By the law of our nature which makes food necessary to the life of man, the effects of these two unequal powers must be kept equal. This implies a strong and constantly operating check on population from the difficulty of subsistence. This difficulty must fall somewhere; and must necessarily be severely felt by a large portion of mankind . . . .“This natural inequality of the two powers of population and of production in the earth, and that great law of our nature which must constantly keep their effects equal, form the great difficulty that to me appears insurmountable in the way of the perfectibility of society. Thomas Joseph Malthus (1798)[i]
This blog is a follow-up to the initial posting, titled Post Scarcity Series Part 1, in which the term “post scarcity” was described as when most goods and services can be produced in great abundance with minimal human labor (certainly physical labor), so that basic human needs become available at little or no cost. This blog is a follow-up to address post scarcity through a reflection on technology—past, present, and future.
Background to Post Scarcity
In his Essay on the Principle of Population (1798), Thomas Malthus proposed that human populations grow exponentially and the food supply grows arithmetically. According to his theory, the future food supply would not sustain the massive potential human population growth. As few as 200 years ago this was common thinking and continued to be so until recently. I remember fearfully reading a best seller The Population Bomb (1968) written by Stanford University professor Paul R Ehrlich which forecasted the imminent breakdown of the world’s ability to feed itself. Dr. Ehrlich co-founded the activist group Zero Population Growth which advocated governmental population control. He predicted that if we did not take action then hundreds of millions would die of starvation in the next few decades. As a young Christian college graduate, I was perplexed that God would create such a world for creatures born in His image. What about the numerous Biblical passages on caring for the garden and flourishing (Gen. 2:15; Jer. 29:5; Amos 9:14-15)?
As previously mentioned in Part 1, the 1930 article by John Maynard Keynes, Economic Possibilities for Our Grandchildren, suggested that free trade and capitalism could lead to “a fifteen-hour work week by 2030 for his grandchildren” (p. 5).[ii] With less than 15 years to 2030, it certainly is being demonstrated that both Malthus in the distant past and Ehrlich more recently were completely wrong! But could Keynes prediction be possible?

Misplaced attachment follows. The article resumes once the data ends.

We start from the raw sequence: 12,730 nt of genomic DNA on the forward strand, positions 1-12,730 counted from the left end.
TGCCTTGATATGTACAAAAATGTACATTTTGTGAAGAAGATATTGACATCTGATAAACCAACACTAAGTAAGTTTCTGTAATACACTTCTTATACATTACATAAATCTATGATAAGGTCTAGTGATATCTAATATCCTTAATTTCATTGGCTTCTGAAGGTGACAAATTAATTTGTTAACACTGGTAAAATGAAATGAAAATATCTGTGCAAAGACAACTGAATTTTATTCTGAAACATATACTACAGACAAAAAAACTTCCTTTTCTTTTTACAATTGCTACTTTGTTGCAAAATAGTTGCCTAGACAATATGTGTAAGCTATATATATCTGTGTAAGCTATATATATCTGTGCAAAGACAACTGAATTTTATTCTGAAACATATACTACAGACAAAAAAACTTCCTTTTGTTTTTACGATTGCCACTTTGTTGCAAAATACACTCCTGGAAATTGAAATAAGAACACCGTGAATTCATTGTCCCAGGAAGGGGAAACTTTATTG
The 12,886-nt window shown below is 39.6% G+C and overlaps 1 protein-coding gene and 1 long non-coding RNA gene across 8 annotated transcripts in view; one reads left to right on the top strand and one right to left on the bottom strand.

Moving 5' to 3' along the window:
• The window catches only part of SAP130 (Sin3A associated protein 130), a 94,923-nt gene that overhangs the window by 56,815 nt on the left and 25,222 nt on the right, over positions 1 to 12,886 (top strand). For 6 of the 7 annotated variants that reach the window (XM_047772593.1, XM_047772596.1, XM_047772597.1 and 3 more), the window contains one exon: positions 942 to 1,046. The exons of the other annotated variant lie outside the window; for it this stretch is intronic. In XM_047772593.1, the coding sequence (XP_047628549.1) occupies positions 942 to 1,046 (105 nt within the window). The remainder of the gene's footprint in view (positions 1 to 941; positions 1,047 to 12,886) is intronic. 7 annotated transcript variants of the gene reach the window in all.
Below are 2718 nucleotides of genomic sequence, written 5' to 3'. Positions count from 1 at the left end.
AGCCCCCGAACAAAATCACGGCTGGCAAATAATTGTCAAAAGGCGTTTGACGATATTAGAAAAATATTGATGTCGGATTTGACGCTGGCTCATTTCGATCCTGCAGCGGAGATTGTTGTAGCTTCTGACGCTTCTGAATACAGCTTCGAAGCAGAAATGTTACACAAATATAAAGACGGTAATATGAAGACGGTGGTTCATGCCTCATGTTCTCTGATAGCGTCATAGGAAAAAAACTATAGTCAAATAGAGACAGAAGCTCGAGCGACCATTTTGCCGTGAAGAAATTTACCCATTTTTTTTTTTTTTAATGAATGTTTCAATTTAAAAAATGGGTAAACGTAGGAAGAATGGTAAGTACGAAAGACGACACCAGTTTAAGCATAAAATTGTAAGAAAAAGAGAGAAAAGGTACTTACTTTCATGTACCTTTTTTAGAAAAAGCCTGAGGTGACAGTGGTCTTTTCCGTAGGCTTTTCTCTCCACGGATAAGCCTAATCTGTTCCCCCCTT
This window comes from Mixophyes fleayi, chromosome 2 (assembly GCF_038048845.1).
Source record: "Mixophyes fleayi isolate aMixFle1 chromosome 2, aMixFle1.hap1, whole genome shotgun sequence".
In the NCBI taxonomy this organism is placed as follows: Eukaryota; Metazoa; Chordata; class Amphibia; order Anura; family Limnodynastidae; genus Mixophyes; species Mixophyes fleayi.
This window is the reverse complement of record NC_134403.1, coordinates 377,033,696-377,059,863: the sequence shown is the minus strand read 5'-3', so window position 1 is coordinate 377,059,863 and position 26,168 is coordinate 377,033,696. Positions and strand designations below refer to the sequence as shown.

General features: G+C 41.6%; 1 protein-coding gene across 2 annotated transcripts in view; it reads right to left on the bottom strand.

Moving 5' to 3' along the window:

What could lead to a post scarcity world? What might life be like if daily needs for food and shelter are easily met? Will we all have jobs? If so, for how many years? And what impact will there be from technology, agriculture, energy, education, trade, and globalization? Each is interrelated, yet has a domain of its own. How will these contribute to flourishing? The advancement of technology in recent years provides some indication.
Recently, I enjoyed the movie Hidden Figures, which is based on the true story of a 30-woman computer department. The 30 were talented “colored” (using the language of the movie) women who did many of the mathematical and analytical geometric formulas needed for first, United States manned space flight. One of them was a mathematical genius who eventually broke the glass ceiling when entering the all-male control department. In the movie, a giant IBM computer is brought into the NASA headquarters which eventually replaced the need for the entire department. But, in the end, the entire retrained staff was required to operate the computer system. That computer enabled NASA to expediently solve infinitely more complex calculations to get man to the moon and back safely.
Fifty years ago, only organizations like NASA had computers. And just as achievements in space travel have far exceeded the early challenges, so has computer technology reached far beyond being housed only in places like NASA. Today, technology is in the hands of over 5 billion people, and within the next 10 years it is predicted that over 90% of the world’s population will have smart phone technology. Change is coming faster than ever before.
In another example, digital cameras were invented in 1975. The first produced had only 10,000 pixels, but followed Moore’s law. So as with all exponential technologies, photos were a disappointment for a long time. Then, in only a few short years, the technology and photos became superior and mainstream. However, one company slow to respond to the advances in technology and the demands of the consumer market met with a devastating outcome—just twenty years ago, Kodak had 170,000 employees producing most of the world’s photo paper, but a mere decade later the jobs were gone and the company faced bankruptcy due to digital photography.
Progress is moving very fast and the notion raises several questions: Will continuing advances in technology have similar implications in other areas and fields as well, such as artificial intelligence, robots, health care, energy, autonomous travel (cars, trucks, trains, planes), education, 3D printing, and agriculture? What will happen to jobs and employment? Will scarcity disappear? Such is the wonderment of exponentiality.
Welcome to the 4th Industrial Revolution. Welcome to the Exponential Age.
[i] Malthus, T. J. (1798). On the principle of population. Retrieved from http://www.wwnorton.com/college/history/ralph/workbook/ralprs27b.htm
[ii] Keynes, J. M. (1930). Possibility for our grandchildren. Retrieved from http://www.econ.yale.edu/smith/econ116a/keynes1.pdf